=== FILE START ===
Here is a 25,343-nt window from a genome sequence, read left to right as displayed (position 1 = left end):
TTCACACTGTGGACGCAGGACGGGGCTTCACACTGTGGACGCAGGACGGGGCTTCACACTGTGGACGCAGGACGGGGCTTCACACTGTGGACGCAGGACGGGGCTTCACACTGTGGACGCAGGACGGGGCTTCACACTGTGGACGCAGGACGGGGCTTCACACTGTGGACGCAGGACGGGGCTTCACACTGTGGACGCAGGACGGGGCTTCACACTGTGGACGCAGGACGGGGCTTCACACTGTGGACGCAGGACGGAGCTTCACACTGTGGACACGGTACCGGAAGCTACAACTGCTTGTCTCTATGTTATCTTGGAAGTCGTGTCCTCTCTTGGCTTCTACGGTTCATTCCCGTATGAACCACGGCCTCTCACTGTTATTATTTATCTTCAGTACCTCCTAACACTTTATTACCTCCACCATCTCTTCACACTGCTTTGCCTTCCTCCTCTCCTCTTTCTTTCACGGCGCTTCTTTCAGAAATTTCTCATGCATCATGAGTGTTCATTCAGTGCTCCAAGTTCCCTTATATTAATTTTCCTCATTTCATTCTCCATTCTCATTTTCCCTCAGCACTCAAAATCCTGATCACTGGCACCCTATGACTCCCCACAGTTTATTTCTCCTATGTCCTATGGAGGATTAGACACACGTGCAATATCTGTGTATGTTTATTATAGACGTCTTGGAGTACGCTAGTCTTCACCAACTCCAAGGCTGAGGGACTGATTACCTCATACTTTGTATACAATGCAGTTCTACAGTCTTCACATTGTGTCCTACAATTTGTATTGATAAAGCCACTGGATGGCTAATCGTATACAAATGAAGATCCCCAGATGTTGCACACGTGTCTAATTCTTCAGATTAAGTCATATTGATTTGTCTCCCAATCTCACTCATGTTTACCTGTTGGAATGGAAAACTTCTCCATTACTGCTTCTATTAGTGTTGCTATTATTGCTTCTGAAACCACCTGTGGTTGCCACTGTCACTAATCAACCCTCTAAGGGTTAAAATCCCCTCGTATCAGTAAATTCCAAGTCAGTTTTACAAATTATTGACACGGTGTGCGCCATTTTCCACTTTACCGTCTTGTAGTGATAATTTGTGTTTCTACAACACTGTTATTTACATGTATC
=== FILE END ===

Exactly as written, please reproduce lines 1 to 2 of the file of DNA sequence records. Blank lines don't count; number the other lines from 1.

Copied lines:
Here is a 25,343-nt window from a genome sequence, read left to right as displayed (position 1 = left end):
TTCACACTGTGGACGCAGGACGGGGCTTCACACTGTGGACGCAGGACGGGGCTTCACACTGTGGACGCAGGACGGGGCTTCACACTGTGGACGCAGGACGGGGCTTCACACTGTGGACGCAGGACGGGGCTTCACACTGTGGACGCAGGACGGGGCTTCACACTGTGGACGCAGGACGGGGCTTCACACTGTGGACGCAGGACGGGGCTTCACACTGTGGACGCAGGACGGGGCTTCACACTGTGGACGCAGGACGGAGCTTCACACTGTGGACACGGTACCGGAAGCTACAACTGCTTGTCTCTATGTTATCTTGGAAGTCGTGTCCTCTCTTGGCTTCTACGGTTCATTCCCGTATGAACCACGGCCTCTCACTGTTATTATTTATCTTCAGTACCTCCTAACACTTTATTACCTCCACCATCTCTTCACACTGCTTTGCCTTCCTCCTCTCCTCTTTCTTTCACGGCGCTTCTTTCAGAAATTTCTCATGCATCATGAGTGTTCATTCAGTGCTCCAAGTTCCCTTATATTAATTTTCCTCATTTCATTCTCCATTCTCATTTTCCCTCAGCACTCAAAATCCTGATCACTGGCACCCTATGACTCCCCACAGTTTATTTCTCCTATGTCCTATGGAGGATTAGACACACGTGCAATATCTGTGTATGTTTATTATAGACGTCTTGGAGTACGCTAGTCTTCACCAACTCCAAGGCTGAGGGACTGATTACCTCATACTTTGTATACAATGCAGTTCTACAGTCTTCACATTGTGTCCTACAATTTGTATTGATAAAGCCACTGGATGGCTAATCGTATACAAATGAAGATCCCCAGATGTTGCACACGTGTCTAATTCTTCAGATTAAGTCATATTGATTTGTCTCCCAATCTCACTCATGTTTACCTGTTGGAATGGAAAACTTCTCCATTACTGCTTCTATTAGTGTTGCTATTATTGCTTCTGAAACCACCTGTGGTTGCCACTGTCACTAATCAACCCTCTAAGGGTTAAAATCCCCTCGTATCAGTAAATTCCAAGTCAGTTTTACAAATTATTGACACGGTGTGCGCCATTTTCCACTTTACCGTCTTGTAGTGATAATTTGTGTTTCTACAACACTGTTATTTACATGTATC